More than 120 people were reportedly baptized during a recent revival event on the Corpus Christi campus of Texas A&M University, a gathering that has spurred increased attendance in church young adult groups in recent weeks.
New Life Church of Corpus Christi helped organize an on-campus worship event on Aug. 31 known as "One Night," an annual gathering held in the area for the past eight years and on campus for the past two.
New Life Church Young Adults Pastor Tarik Whitmore, whose church has a student organization on campus known as New Life Young Adults, told The Christian Post that their ministry outreach to Texas A&M began in 2015, saying its influence on the campus has "gradually increased over time."
Whitmore reported that while last year's One Night event had about 600 attendees and 51 baptisms, this year, they saw more than 1,000 in attendance (out of a student enrollment of around 10,800) and 124 baptisms.
"From the very beginning of worship, it was clear that something significant was happening because it was just, it was so powerful," White said, noting that the gathering included "faces [we've] never seen [in church] before" who were "lifting up the name of Jesus."
"For young people, it's one thing for them to do that in a comfortable, familiar context like the Sunday morning; it's another thing for them to do that at their college outdoors in front of their peers."
Whitmore was amazed by how much anticipation there was for One Night. In the days leading up to the event, when he and other NLYA members spread the word, they came across many students who already knew and were planning to go.
"They already knew about it, they were already excited, they already ready to jump in," he said.
Whitmore, who preached at the campus gathering, told CP that the worship felt "so anointed" and that as he looked at the crowd of students, "their eyes were glued to me the entire time."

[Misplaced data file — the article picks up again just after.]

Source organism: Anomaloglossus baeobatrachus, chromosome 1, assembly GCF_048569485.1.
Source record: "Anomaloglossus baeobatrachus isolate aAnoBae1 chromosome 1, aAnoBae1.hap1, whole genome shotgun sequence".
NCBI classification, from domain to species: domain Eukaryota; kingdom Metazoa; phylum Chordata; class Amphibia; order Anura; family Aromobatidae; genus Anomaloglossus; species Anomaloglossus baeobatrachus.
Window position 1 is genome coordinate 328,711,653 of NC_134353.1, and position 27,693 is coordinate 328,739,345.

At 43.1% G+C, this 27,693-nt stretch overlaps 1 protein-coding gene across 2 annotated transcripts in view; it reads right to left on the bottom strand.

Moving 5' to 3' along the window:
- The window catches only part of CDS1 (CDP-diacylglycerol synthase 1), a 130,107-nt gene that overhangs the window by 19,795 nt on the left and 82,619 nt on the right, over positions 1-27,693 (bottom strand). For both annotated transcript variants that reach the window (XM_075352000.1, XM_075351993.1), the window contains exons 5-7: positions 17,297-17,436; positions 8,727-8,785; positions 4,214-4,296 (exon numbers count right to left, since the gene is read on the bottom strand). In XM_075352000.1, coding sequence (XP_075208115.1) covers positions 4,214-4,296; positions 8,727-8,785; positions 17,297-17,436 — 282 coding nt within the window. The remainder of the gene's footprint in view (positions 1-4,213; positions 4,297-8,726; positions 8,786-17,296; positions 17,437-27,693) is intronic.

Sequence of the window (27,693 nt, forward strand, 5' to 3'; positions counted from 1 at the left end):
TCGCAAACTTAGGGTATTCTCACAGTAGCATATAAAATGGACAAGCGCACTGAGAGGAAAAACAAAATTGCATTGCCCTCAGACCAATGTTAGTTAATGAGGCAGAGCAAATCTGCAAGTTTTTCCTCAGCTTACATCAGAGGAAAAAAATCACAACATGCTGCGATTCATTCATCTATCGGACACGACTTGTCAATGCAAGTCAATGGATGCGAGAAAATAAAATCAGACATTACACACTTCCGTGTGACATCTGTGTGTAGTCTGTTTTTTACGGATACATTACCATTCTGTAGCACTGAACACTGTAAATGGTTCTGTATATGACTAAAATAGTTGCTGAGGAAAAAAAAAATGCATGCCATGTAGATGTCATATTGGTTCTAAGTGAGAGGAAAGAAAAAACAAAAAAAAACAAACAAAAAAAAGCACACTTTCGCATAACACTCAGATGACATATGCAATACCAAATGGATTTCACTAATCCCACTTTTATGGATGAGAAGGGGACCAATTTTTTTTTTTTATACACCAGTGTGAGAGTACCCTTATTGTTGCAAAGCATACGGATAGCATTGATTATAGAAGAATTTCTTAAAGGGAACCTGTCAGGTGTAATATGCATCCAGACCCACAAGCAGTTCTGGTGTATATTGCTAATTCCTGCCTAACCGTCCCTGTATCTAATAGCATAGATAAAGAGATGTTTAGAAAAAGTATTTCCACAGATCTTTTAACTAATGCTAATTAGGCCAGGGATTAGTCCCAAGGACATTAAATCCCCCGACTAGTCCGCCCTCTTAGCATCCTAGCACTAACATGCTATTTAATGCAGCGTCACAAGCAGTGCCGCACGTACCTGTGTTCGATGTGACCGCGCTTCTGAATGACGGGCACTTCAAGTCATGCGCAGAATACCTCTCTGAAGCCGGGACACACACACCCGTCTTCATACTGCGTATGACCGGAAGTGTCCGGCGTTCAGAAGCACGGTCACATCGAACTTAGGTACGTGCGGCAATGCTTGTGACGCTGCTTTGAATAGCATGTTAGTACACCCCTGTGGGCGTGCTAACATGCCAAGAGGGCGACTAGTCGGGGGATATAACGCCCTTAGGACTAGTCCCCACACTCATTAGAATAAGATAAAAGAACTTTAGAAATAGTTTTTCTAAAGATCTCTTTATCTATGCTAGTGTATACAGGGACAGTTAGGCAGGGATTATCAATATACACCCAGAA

"And I know it's not because I'm such a great speaker," he continued. "It really did feel like we had this supernatural influence helping us."
Of those who came forward to be baptized, Whitmore saw "every kind of student" come forward, from freshmen who had just started classes at the university to seniors who were aware of NLYA but had avoided the group until then.
Since the Aug. 31 gathering, Whitmore told CP that the small groups for students his church oversees have seen growth in attendance, with one held the week after the event having about 100 attendees.
"We've never seen anything like this," said Whitmore, who noted that the crowd eventually had to move outside the 1,300-square-foot house hosting the group for space reasons.
Other life groups hosted by NLYA that met throughout the city earlier this month had sizable turnouts, ranging from at least 20 to more than 50 students, including many new people.
NLYA holds monthly worship events on campus, with the most recent being held last Thursday, where more than 200 students attended and five baptisms took place.
"Whether it is in a small group setting, or a corporate setting, or even a large event, it's very simple: we are worshipping, we are communicating the Gospel," explained Whitmore.
According to Whitmore, the university establishment and the campus community have been supportive of their efforts and have not tried to stop NLYA from gathering.
In February, Asbury University in Kentucky garnered national headlines when students held an impromptu worship service at the campus chapel that lasted 16 days and brought in tens of thousands of visitors from across the United States.
The revival service also inspired the launching of worship events at other schools, both public and private, as well as the creation of "outpouring teams" comprised of Asbury students to share their experiences with others off-campus.